In the middle of the Urdenbacher Kämpe, a protected area of the Rhine floodplain between Düsseldorf and Monheim am Rhein, lies the historic estate of Haus Bürgel. The former Roman fort is an architectural and archaeological monument with a history spanning more than 2000 years.
Today, the farmstead is home to a Roman museum, the Biological Station, and a draft horse stud farm. Nature conservation and monument protection are closely intertwined here!
Haus Bürgel has belonged to the North Rhine-Westphalia Foundation for Nature Conservation, Heritage and Cultural Preservation since 1989. The property is managed by the non-profit company “Gemeinnützige Haus Bürgel Betriebs gGmbH”. Both institutions are committed to the preservation and proper use of Haus Bürgel.
A film about Haus Bürgel can be found on the web pages of the North Rhine-Westphalia Foundation.
Since 2003, the manor house and the corner tower at Haus Bürgel have been home to the Roman Museum, where excavation finds and many more exhibits are showcased in a visually appealing and highly informative way. The eight exhibition rooms are complemented by an outdoor path that leads visitors along the former fort walls.
Paved areas highlight the position of several former towers, a gate and the former fort bath. The location of the Roman cemetery, from which many of the exhibits come, is also marked on the site. A working kitchen garden presents vegetables and herbs from Germanic and Roman times as well as from later periods.
The Biological Station located at Haus Bürgel maintains and protects the surrounding floodplain landscape and other areas in Düsseldorf and the Mettmann district. Animal and plant populations are recorded, pollarded willows and fruit trees are planted, and the moorland is grazed by moorland sheep.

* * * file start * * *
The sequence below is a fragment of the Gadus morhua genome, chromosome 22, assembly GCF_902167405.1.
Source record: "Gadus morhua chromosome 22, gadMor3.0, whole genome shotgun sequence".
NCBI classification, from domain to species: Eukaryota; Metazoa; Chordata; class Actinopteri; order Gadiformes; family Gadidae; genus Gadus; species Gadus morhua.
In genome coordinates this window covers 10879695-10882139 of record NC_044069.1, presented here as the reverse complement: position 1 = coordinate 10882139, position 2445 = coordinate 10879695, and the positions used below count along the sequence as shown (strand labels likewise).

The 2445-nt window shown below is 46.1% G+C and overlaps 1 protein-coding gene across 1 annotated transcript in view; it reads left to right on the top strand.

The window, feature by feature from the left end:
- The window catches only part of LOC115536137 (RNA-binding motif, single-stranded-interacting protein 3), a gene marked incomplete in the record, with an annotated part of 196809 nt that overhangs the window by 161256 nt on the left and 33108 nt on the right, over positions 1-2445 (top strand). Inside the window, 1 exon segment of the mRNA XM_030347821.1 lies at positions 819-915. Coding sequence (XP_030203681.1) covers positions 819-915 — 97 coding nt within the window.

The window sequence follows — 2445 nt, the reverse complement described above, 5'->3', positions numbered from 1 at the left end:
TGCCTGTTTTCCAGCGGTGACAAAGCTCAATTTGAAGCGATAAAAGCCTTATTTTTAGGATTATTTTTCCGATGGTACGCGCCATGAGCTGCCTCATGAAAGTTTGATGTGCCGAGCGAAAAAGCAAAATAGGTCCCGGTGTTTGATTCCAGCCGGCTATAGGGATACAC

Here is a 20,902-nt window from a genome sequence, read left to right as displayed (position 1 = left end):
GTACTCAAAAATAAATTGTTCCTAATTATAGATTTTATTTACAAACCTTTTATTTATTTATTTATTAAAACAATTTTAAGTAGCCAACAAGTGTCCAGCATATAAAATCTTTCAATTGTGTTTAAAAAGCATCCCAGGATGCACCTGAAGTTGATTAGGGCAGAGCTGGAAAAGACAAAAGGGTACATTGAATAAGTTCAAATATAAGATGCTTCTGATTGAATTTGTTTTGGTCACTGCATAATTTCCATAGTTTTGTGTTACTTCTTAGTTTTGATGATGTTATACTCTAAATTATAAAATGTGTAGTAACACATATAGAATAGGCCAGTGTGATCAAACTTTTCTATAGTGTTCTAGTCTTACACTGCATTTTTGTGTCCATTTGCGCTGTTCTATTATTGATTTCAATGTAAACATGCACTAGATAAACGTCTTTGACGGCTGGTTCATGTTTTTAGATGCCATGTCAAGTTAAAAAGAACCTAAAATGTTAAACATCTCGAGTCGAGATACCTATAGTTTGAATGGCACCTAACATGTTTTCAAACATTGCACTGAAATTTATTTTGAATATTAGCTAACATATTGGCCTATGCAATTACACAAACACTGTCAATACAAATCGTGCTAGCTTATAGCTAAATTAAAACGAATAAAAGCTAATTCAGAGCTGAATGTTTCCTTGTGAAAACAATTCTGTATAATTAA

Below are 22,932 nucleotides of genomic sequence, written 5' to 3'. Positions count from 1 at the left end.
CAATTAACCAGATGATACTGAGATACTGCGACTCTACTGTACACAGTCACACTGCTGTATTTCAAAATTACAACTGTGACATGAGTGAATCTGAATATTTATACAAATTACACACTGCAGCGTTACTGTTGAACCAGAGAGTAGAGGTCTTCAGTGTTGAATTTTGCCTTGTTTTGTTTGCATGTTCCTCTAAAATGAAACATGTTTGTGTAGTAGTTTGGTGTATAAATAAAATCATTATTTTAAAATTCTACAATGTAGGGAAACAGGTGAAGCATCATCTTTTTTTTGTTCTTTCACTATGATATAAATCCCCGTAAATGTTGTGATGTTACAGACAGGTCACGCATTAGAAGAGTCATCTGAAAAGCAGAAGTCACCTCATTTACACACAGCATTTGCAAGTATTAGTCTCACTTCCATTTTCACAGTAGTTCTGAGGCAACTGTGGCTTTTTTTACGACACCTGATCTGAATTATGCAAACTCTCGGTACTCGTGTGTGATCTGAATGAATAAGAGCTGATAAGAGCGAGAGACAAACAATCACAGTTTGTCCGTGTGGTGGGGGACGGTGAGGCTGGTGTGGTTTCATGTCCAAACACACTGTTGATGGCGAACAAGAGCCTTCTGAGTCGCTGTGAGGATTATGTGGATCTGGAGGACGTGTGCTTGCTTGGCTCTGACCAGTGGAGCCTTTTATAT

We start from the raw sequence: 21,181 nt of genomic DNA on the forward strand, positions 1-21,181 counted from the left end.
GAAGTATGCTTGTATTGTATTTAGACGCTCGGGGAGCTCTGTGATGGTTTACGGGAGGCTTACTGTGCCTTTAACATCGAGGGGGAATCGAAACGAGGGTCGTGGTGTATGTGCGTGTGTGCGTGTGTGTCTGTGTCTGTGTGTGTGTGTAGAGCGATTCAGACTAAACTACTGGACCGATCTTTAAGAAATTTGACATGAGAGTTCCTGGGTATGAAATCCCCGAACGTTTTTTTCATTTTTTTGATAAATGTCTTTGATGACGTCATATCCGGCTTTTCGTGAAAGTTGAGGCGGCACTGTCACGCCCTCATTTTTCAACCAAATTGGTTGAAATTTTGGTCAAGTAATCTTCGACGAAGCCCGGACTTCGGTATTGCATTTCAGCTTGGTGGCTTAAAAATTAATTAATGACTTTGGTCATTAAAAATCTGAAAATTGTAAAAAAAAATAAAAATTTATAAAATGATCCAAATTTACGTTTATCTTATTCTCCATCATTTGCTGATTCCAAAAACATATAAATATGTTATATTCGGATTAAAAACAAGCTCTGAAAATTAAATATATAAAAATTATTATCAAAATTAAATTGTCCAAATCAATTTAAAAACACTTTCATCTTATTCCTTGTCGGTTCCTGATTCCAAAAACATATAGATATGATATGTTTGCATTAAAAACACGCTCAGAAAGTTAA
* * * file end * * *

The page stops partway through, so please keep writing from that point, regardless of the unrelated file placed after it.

With an extensive environmental education program, the employees of the Biological Station teach a profound understanding of nature to guests and school classes.
The agricultural part of Haus Bürgel is run by the Reuter stud farm for draft horses. The Rhenish-German Coldblood has a long tradition in the Rhineland and was used as a working horse in agriculture, industry and trade. With the dawn of motor vehicles, demand for these animals declined and the breed shrank to a few specimens. For more than 100 years, the Reuter family has been committed to keeping the Rhenish-German Coldblood alive with a dedicated breeding program. Today, the cold-blooded horses at Haus Bürgel are mainly used for trips with covered wagons and carriages.
Whether you come for the Romans, the natural setting or the horses, there is always so much to experience at Haus Bürgel. Visits to the Roman Museum, the Biological Station and the cold-blood stud farm can be combined very well. Just contact us!
40789 Monheim am Rhein